Wednesday, July 4, 2018

What to Do with Old Family Snapshots

Also in this issue:

  • Tools for digitizing photos without a copy stand
  • Tools for documenting your family tree for future generations
  • Video on A7 III and A7R III
  • ... and more!

What to do with Old Family Snapshots

Some genealogist friends tell me that interest in one’s ancestors comes about every three generations or so. Which means those old B&W snapshots piling up in your parents’ attic might be valuable if not to you, but most likely to your descendants one day.

#NaturePorn Part 2

Also in this issue: Follow up on...
  • Image Search on Local Hard Drive
  • Encryption to resolve the Privacy vs. FBI debate
  • Constraint Theory
  • Chocolate and Bacon
#NaturePorn - Epilogue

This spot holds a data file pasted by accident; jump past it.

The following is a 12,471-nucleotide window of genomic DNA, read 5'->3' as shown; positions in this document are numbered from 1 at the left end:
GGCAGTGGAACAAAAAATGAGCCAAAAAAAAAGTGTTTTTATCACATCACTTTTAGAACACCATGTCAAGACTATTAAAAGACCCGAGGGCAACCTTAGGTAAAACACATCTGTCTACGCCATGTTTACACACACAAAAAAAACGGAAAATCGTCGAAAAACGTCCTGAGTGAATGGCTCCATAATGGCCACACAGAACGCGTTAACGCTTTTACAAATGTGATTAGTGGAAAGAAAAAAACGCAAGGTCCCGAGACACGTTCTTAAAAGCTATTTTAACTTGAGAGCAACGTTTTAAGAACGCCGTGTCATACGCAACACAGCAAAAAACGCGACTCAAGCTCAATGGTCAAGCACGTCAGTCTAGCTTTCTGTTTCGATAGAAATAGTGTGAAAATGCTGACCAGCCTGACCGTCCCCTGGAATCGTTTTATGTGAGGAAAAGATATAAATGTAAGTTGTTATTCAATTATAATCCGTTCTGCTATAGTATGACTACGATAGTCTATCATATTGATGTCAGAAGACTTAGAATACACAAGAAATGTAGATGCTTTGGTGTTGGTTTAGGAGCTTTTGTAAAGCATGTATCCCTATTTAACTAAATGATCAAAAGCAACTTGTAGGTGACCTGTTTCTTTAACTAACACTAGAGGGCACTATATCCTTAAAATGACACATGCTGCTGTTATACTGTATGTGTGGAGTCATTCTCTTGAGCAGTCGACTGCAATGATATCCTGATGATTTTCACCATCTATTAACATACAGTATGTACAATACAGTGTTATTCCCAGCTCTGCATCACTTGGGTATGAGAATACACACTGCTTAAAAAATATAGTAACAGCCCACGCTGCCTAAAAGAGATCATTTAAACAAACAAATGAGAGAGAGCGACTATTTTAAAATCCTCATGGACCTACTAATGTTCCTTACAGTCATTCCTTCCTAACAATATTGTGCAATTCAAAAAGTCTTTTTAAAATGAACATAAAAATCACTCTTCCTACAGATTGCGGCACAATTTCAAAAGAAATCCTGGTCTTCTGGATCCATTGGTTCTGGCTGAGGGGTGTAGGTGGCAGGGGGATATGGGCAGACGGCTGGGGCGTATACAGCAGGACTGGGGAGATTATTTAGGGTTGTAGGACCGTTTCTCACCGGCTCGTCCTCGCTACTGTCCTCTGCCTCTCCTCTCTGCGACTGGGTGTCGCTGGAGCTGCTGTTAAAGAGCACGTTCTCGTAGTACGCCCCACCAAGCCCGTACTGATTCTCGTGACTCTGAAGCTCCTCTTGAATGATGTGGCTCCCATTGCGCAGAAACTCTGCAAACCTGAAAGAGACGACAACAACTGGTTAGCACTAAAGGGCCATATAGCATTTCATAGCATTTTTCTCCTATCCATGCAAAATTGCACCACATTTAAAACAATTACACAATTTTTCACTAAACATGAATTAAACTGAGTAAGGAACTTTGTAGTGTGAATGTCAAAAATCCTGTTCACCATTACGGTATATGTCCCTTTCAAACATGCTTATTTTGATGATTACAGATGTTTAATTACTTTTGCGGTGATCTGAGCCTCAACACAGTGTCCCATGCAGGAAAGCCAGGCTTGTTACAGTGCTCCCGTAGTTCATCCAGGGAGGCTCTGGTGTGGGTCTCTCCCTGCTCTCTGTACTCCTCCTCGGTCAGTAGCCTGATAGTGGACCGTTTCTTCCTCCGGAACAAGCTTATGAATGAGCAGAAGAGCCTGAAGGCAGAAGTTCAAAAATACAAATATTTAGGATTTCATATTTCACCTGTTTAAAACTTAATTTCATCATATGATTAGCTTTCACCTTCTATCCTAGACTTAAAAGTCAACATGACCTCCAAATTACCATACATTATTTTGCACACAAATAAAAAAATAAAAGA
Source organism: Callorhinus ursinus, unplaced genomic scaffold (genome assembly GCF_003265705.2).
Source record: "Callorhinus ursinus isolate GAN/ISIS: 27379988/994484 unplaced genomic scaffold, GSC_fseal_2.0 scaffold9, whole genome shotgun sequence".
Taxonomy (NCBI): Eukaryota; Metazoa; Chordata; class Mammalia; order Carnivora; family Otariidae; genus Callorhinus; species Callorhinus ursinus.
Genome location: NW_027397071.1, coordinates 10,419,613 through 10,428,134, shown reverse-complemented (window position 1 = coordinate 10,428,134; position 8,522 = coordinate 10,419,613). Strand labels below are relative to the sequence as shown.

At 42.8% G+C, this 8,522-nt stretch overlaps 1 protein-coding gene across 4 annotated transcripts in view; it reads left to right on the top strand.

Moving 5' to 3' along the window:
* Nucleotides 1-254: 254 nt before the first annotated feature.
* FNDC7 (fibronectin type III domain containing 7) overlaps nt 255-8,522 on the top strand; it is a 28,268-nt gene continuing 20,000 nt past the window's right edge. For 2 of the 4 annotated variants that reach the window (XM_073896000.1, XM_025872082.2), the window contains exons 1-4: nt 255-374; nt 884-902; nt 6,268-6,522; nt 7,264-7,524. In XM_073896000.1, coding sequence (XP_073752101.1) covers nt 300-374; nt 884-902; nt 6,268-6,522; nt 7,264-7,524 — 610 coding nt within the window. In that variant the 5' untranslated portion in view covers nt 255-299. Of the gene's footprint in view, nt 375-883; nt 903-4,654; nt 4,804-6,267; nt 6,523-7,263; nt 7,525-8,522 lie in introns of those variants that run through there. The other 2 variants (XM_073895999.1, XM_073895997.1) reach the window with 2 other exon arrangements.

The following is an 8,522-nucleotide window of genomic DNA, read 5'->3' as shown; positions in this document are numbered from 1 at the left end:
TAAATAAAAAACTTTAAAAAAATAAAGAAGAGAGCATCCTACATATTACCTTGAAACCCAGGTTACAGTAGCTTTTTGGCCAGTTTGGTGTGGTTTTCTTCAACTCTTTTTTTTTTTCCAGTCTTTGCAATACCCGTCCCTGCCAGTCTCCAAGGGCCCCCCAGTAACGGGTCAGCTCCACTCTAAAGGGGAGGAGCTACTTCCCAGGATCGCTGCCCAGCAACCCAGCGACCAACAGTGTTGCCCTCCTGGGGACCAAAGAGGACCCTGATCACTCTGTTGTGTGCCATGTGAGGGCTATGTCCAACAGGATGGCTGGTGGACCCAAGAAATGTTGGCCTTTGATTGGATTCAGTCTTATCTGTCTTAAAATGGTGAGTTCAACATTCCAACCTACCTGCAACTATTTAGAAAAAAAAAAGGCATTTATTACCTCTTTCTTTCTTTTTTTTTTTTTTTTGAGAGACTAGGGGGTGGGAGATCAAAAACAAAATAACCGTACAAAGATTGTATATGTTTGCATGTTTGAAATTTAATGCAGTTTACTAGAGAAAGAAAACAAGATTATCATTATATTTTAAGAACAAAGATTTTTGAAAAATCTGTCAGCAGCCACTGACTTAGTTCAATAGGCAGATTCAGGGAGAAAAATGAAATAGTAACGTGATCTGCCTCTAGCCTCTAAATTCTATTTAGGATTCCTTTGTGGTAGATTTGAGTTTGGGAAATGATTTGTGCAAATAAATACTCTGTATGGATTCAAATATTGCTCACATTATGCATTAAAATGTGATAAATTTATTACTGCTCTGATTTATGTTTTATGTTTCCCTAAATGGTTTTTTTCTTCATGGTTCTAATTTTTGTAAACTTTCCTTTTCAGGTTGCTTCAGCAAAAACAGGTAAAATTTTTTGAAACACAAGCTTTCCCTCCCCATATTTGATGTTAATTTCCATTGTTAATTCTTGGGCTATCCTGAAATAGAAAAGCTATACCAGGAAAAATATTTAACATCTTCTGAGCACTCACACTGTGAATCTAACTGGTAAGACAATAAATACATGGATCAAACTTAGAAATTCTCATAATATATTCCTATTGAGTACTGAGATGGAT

Back in March I had started a local debate about how much manipulation is too much.  On the one hand, over-processed images sell.  On the other hand, it's dishonest and can go a little too far on the continuum of snapshots and artwork.

For years I thought I had the right balance, but then a commercial software app made these kinds of over-the-top images embarrassingly easy - even those who have never taken the time to master Photoshop can crank out this level of work.  I could fill my website with crap like this, and possibly license more images.  But I wouldn't be proud of any of it.